# Time average value of Spin operator

• B
• Muthumanimaran
In summary: The expectation value is given by $$\label{eq:ExpectationValue}E(\vec{S})=\int_{-\infty}^\infty \left( \frac{\vec S}{\vec J} \right)^{-1} J^2\vec S d\vec J$$
Muthumanimaran
From the book Introduction to Quantum Mechanics by Griffiths,. In the section 6.4.1 (weak field zeeman effect) Griffiths tells that the time average value of S operator is just the projection of S onto J while finding the expectation value of J+S

$$S_{avg}=\frac{(S.J)J}{J^2}$$

How to prove this?

Griffiths gives the standard argument in the vector model for the atom that when ##S## precesses rapidly about ##J##, the tranverse components time-average to zero and the operator can be replaced with a time-averaged operator which is the projection of ##S## on ##J##. Now if you have two regular old vectors, ##A## and ##B## with angle ##\theta## between them, you would write the projection of ##A## on ##B## as $$A_B=A\cos\theta=\frac{(\vec A \cdot \vec B)}{AB}A=\frac{(\vec A \cdot \vec B)}{B^2}B.$$

kuruman said:
Griffiths gives the standard argument in the vector model for the atom that when ##S## precesses rapidly about ##J##, the tranverse components time-average to zero and the operator can be replaced with a time-averaged operator which is the projection of ##S## on ##J##. Now if you have two regular old vectors, ##A## and ##B## with angle ##\theta## between them, you would write the projection of ##A## on ##B## as $$A_B=A\cos\theta=\frac{(\vec A \cdot \vec B)}{AB}A=\frac{(\vec A \cdot \vec B)}{B^2}B.$$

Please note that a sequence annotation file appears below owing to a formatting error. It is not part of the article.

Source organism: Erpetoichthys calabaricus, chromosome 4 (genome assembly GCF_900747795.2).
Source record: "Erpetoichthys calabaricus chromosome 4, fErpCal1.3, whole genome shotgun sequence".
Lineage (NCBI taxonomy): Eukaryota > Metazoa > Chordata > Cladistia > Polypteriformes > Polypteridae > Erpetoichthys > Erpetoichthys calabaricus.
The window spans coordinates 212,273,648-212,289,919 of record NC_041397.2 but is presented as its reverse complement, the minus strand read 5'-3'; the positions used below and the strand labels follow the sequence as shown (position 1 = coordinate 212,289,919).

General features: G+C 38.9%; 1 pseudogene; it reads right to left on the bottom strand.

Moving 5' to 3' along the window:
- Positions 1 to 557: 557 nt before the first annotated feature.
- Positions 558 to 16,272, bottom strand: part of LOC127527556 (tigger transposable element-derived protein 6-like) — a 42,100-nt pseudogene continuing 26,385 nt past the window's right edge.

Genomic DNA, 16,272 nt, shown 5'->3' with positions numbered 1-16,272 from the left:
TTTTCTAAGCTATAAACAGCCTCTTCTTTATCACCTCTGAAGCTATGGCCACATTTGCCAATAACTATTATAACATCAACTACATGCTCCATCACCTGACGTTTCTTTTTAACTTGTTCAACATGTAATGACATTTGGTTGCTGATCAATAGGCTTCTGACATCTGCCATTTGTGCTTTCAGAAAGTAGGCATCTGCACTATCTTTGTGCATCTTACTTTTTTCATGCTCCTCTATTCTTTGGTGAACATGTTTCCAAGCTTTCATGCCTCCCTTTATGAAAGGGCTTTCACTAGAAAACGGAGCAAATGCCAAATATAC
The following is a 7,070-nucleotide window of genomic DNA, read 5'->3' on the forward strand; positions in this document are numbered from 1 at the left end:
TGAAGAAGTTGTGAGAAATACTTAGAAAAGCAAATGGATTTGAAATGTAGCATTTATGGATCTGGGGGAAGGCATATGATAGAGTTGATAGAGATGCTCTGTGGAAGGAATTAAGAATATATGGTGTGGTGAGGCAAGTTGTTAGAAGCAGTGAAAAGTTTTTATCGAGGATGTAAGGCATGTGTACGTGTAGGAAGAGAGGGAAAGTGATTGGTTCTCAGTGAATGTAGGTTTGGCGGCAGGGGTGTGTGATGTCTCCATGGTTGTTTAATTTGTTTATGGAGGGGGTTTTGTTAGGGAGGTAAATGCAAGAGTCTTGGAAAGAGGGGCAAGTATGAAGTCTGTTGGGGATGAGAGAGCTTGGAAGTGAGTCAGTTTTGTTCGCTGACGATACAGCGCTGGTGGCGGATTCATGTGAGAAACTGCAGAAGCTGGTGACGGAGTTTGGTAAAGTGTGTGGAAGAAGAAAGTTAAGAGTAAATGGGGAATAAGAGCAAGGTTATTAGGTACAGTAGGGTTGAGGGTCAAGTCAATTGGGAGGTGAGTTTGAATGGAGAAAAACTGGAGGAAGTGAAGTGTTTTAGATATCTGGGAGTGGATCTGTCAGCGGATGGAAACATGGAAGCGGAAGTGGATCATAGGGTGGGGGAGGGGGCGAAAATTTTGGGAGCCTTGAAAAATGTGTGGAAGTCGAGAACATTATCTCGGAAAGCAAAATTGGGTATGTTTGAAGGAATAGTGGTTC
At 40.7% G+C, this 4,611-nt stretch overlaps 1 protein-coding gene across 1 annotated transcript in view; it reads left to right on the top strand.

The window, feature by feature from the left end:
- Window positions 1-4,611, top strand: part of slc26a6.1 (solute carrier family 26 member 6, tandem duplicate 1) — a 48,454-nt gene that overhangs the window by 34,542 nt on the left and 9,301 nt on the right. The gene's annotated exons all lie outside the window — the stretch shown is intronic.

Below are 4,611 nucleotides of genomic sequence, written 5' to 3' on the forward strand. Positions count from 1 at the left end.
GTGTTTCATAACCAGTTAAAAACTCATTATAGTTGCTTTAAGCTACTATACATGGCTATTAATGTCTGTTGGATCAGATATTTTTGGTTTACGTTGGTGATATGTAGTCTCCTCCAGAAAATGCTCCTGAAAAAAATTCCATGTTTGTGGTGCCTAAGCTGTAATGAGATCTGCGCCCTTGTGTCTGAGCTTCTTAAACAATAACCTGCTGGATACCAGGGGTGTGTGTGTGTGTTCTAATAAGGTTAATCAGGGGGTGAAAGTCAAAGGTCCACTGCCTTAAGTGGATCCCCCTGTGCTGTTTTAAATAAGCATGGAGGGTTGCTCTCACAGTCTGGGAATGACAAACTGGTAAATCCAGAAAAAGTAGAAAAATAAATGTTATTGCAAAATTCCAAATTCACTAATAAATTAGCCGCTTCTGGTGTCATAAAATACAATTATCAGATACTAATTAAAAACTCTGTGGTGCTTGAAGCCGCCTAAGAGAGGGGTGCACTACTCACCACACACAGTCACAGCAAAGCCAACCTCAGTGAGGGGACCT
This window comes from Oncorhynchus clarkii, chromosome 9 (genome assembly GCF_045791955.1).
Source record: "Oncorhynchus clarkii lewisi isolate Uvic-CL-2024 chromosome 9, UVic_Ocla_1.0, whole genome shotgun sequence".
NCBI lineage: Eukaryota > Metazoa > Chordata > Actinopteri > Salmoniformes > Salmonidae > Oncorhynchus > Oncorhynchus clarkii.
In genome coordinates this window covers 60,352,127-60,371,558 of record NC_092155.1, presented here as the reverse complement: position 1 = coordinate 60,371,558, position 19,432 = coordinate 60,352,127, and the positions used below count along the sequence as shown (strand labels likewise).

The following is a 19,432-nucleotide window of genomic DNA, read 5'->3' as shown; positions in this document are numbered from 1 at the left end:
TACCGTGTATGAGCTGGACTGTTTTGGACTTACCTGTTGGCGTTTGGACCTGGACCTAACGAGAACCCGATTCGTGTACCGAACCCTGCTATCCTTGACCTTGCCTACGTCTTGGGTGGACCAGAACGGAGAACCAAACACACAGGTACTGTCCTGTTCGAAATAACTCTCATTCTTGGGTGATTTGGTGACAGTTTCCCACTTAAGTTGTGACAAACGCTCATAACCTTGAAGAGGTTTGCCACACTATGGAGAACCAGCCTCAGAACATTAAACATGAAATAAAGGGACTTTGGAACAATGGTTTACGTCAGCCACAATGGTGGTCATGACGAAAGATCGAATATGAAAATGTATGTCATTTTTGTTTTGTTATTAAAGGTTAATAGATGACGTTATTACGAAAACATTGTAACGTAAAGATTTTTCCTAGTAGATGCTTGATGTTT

Im satisfied with the Griffith's explanation for the above expression, but out of curiosity I am looking for the mathematical proof of the same expression. While searching internet about this question, I saw "Wigner Eckart Theorem" could be used to find this expectation value, but I don't know how? Any idea how to do that?

Muthumanimaran said:
Im satisfied with the Griffith's explanation for the above expression, but out of curiosity I am looking for the mathematical proof of the same expression. While searching internet about this question, I saw "Wigner Eckart Theorem" could be used to find this expectation value, but I don't know how? Any idea how to do that?
I believe that ##\vec S_{avg}## is an operator, not an expectation value. If by "mathematical proof" you mean "Starting with an expression for the time-averaged spin operator, use the Wigner-Eckart theorem to show that $$\vec{S}_{avg}=\frac{(\vec S \cdot \vec J)\vec J}{J^2}$$ in the weak field approximation", the answer is "no I don't have an idea how to do that."
However, you don't need the Wigner-Eckart theorem to find the expectation value ##<\vec S_{avg}>.~## Just follow Griffiths, equations 6-73 to 6.75.

BvU

## 1. What is the time average value of the spin operator?

The time average value of the spin operator is a measure of the average spin of a particle over a period of time. It is calculated by taking the average of the spin operator over a specific time interval.

## 2. How is the time average value of the spin operator calculated?

The time average value of the spin operator is calculated by taking the integral of the spin operator over a specific time interval and dividing it by the total length of the time interval.

## 3. What does the time average value of the spin operator tell us?

The time average value of the spin operator tells us the average orientation of the spin of a particle over a period of time. It can provide information about the magnetic moment of the particle and its interaction with external magnetic fields.

## 4. Is the time average value of the spin operator a constant value?

No, the time average value of the spin operator is not a constant value. It can change depending on the specific time interval and the behavior of the particle's spin during that interval.

## 5. How is the time average value of the spin operator related to quantum mechanics?

The time average value of the spin operator is a concept in quantum mechanics that helps us understand the behavior of particles with spin. It is used to calculate the average spin of a particle over a period of time and is essential in describing the quantum state of a system.

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